User talk:Ark25/Archivism

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Examples of important works lost because they were not archived or the archives were mishandled[edit]

Examples of storing information for later use in Wikipedia articles[edit]


Archivists like lists. They tend to create and to manage lists about any subject. For example, archivists create lists of books and documentary movies about Thomas Jefferson or Dolphin


References should be generated in one click[edit]

Wikipedia editors are quite a "rare commodity", you can't find Wikipedia editors everywhere these days. Wikipedia editors should have the right tools to do their work as easy and efficient as possible. I think that Wikipedia editors should not waste hundreds of hours in formatting references. Formatting references must be implemented with interface tool in order to generate references automatically, in one click. A Wikipedia editor that contributes for long periods of time will waste hundreds or even thousands of hours just for formatting references, using <ref> and en:Template:Cite web. All that time should be used for doing something much more valuable than such a painstakingly routine. I (almost) always add only referenced information into articles. Being a good wikipedian doesn't mean you have to do Sisyphean works. Many times I found that I don't have the time to add properly formatted references for the data that I add into Wikipedia articles. Sometimes I provided simple external links as a references (like this: [1]), instead of providing references with <ref>, because I had no time to format the reference. In this list I provided many references like that: Listă de clădiri importante din București (Romanian Wikipadia). Sure, I can come back later to add the information and the proper reference, but many times I won't have the time to do that later, because there is so much useful information to add to Wikipedia every day. And my memory doesn't have unlimited capacity. After a few days, I even forget that I missed adding some valuable information into a Wikipedia article. Maybe someone else will add the information and the reference later, but maybe not. Sometimes it can take years or even decades until someone else will find the same information and will add it into Wikipedia article with proper references. But sometimes the information is only available online for a few years and then it's deleted, and after that it's lost forever, no one can add that information anymore into the Wikipedia article. Such things are not exceptional, but they happen frequently.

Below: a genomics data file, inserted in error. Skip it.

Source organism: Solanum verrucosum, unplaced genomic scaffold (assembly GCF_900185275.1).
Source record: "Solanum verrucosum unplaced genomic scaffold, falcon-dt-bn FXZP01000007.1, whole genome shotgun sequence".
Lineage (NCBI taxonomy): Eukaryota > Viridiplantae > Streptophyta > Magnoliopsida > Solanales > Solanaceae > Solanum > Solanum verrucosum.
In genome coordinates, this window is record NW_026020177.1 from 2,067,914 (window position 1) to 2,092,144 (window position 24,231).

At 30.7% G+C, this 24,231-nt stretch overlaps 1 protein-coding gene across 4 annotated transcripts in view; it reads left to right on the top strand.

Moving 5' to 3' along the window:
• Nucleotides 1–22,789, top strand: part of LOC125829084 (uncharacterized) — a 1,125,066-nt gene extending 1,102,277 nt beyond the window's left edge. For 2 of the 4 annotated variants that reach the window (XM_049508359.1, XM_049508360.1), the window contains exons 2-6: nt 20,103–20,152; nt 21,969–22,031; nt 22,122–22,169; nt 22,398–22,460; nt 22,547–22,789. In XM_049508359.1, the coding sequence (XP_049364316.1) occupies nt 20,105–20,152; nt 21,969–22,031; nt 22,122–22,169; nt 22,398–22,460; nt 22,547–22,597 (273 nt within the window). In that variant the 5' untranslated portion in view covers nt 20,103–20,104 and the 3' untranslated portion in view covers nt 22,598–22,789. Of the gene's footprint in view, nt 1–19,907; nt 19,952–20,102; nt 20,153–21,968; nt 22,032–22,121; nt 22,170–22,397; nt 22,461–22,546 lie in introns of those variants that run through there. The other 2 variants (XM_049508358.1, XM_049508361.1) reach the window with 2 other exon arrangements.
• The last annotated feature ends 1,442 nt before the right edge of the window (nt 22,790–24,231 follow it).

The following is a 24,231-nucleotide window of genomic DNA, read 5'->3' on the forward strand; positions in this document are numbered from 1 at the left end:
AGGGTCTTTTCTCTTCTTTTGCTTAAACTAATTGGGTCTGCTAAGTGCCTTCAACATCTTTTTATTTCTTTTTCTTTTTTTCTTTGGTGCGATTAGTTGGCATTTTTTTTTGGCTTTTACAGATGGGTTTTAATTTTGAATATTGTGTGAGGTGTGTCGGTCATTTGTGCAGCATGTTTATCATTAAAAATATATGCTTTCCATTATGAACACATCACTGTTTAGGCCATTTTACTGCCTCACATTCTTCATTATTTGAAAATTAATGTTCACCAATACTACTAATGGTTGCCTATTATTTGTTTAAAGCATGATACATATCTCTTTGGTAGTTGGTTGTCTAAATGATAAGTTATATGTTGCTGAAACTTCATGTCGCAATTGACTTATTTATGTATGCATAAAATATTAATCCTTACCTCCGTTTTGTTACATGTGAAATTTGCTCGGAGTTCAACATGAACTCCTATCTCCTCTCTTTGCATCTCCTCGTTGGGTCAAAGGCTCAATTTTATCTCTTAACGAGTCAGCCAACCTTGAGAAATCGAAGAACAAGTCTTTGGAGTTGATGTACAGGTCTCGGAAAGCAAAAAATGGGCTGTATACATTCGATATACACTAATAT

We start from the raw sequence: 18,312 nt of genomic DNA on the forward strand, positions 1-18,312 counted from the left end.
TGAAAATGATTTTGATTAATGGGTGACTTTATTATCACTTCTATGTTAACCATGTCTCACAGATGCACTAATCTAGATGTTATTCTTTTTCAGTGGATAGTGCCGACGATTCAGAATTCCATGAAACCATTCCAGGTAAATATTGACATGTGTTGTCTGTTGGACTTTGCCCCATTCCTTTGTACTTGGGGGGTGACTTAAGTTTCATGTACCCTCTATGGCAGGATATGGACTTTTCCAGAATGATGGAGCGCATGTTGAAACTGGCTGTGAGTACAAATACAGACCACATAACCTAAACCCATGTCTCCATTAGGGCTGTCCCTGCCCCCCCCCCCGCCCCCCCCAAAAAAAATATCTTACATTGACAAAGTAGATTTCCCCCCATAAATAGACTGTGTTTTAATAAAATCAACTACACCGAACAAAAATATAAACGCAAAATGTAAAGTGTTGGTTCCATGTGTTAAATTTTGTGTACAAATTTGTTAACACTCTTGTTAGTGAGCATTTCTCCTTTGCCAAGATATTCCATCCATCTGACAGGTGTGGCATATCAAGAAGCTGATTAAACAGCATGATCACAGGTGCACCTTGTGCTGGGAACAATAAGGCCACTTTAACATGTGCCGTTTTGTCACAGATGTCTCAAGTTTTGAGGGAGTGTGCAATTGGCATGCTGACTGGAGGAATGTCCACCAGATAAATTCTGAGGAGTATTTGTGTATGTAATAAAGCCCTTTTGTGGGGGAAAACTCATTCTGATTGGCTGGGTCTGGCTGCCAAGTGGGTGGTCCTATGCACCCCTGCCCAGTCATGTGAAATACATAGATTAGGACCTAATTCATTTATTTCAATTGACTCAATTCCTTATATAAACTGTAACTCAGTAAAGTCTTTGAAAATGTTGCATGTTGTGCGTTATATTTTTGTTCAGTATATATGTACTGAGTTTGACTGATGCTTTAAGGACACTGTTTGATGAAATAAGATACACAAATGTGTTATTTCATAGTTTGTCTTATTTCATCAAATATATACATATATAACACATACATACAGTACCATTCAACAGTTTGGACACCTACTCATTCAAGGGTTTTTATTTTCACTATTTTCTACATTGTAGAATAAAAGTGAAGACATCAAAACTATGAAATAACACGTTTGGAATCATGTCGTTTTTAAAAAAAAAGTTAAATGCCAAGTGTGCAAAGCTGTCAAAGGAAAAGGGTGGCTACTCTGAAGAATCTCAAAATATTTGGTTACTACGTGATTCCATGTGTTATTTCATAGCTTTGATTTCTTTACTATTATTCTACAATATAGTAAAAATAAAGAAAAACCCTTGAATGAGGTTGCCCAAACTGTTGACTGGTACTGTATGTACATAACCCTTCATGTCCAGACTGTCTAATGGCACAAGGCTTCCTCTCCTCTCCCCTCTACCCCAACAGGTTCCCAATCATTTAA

The references should be generated in one click. Wikipedians should use their time to add valuable data into the articles, not to do grind repetitive tasks. The machines (robots) should do repetitive tasks whenever it's possible, not humans. Humans should do more valuable and creative things whenever possible. —  Ark25  (talk) 15:14, 12 May 2014 (UTC)Reply[reply]

One solution to generate references in one click is to use a script like RefScript. However, the script needs to "learn" (add code to the script for) every newspaper. The script has to detect parameters like Title, Publication Date, Author(s) name(s) and to supply them to {{Cite web}} template. If there would be a web standard (made by W3C) for providing those parameters into certain tags, then the newspapers would be encouraged to use such a standard, since it's very easy to implement it. Not all of them would use, but some of them would certainly do. The standard would require to include in the web page of an online article something like this:

<span class="W3C_publication_date">2014-05-12</span>
<span class="W3C_author_name">John Doe</span>

And then the script will work with any site that implements the standard, without having to be constantly updated.Such a standard won't only help Wikipedia, but any Web publishing platform, like for example FaceBook, where, when you add a newspaper article in your timeline, it can present it better, with all the details: author name, publication date, etc. At this moment, when you post a link in your FaceBook timeline, it looks rudimentary.

If anyone is interested in implementing such a standard, please contact me. When we'll get enough supporters for the idea, we can ask for it's implementation. —  Ark25  (talk) 15:38, 12 May 2014 (UTC)Reply[reply]

I just found an external link that looks like this:

thanks to RefScript, I could transform it into this, with a single click:

I found the link in the following article: ro:Dmitri Rogozin

There are numerous times when editors add references without formatting them, simply because they don't have time. Not everyone has 8 hours available per day for participating to Wikipedia. Instead of asking them to spend more of their free time with formatting references, we should give the right tools, so they can add references efficiently. —  Ark25  (talk) 19:37, 12 May 2014 (UTC)Reply[reply]

Wikipedia needs a good news archiving system[edit]

Weather in-house or outsourced, Wikipedia needs a very good archiving system. For the moment, the best archiving service I know is . It has the following features that other services don't have:

  • It automatically archives all the links that are added into Wikipedia and it's talk pages. Wikipedia editors don't have to waste hundreds and thousands of hours for manually archiving their references.
  • It can have multiple snapshots for the same link, taken at different moments in time.
See also

 Ark25  (talk) 19:00, 12 May 2014 (UTC)Reply[reply]

Examples of newspapers that scanned their old issues[edit]

 Ark25  (talk) 03:38, 2 September 2014 (UTC)Reply[reply]